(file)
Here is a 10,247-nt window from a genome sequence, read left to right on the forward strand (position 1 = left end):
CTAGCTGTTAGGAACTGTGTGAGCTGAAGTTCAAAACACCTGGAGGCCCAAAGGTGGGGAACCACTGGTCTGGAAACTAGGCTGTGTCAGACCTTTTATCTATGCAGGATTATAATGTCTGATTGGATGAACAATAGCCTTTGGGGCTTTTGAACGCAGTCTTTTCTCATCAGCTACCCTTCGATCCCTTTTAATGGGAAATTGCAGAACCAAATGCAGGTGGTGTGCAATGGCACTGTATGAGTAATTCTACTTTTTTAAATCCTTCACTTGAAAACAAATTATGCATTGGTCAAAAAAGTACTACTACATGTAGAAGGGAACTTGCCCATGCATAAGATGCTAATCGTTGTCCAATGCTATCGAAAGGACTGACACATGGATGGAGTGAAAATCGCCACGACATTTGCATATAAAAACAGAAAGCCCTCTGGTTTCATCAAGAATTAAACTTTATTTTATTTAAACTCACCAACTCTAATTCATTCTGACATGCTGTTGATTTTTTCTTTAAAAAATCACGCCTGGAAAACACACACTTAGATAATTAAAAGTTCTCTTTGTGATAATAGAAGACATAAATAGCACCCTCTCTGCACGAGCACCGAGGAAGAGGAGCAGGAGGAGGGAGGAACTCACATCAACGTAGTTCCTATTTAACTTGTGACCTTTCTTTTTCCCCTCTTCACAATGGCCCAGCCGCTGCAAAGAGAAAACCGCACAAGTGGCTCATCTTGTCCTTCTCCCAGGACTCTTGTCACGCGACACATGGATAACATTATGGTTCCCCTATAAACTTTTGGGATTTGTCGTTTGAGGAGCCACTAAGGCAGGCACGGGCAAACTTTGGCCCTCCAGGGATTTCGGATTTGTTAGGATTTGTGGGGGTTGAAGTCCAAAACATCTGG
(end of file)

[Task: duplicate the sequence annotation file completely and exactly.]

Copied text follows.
Here is a 10,247-nt window from a genome sequence, read left to right on the forward strand (position 1 = left end):
CTAGCTGTTAGGAACTGTGTGAGCTGAAGTTCAAAACACCTGGAGGCCCAAAGGTGGGGAACCACTGGTCTGGAAACTAGGCTGTGTCAGACCTTTTATCTATGCAGGATTATAATGTCTGATTGGATGAACAATAGCCTTTGGGGCTTTTGAACGCAGTCTTTTCTCATCAGCTACCCTTCGATCCCTTTTAATGGGAAATTGCAGAACCAAATGCAGGTGGTGTGCAATGGCACTGTATGAGTAATTCTACTTTTTTAAATCCTTCACTTGAAAACAAATTATGCATTGGTCAAAAAAGTACTACTACATGTAGAAGGGAACTTGCCCATGCATAAGATGCTAATCGTTGTCCAATGCTATCGAAAGGACTGACACATGGATGGAGTGAAAATCGCCACGACATTTGCATATAAAAACAGAAAGCCCTCTGGTTTCATCAAGAATTAAACTTTATTTTATTTAAACTCACCAACTCTAATTCATTCTGACATGCTGTTGATTTTTTCTTTAAAAAATCACGCCTGGAAAACACACACTTAGATAATTAAAAGTTCTCTTTGTGATAATAGAAGACATAAATAGCACCCTCTCTGCACGAGCACCGAGGAAGAGGAGCAGGAGGAGGGAGGAACTCACATCAACGTAGTTCCTATTTAACTTGTGACCTTTCTTTTTCCCCTCTTCACAATGGCCCAGCCGCTGCAAAGAGAAAACCGCACAAGTGGCTCATCTTGTCCTTCTCCCAGGACTCTTGTCACGCGACACATGGATAACATTATGGTTCCCCTATAAACTTTTGGGATTTGTCGTTTGAGGAGCCACTAAGGCAGGCACGGGCAAACTTTGGCCCTCCAGGGATTTCGGATTTGTTAGGATTTGTGGGGGTTGAAGTCCAAAACATCTGG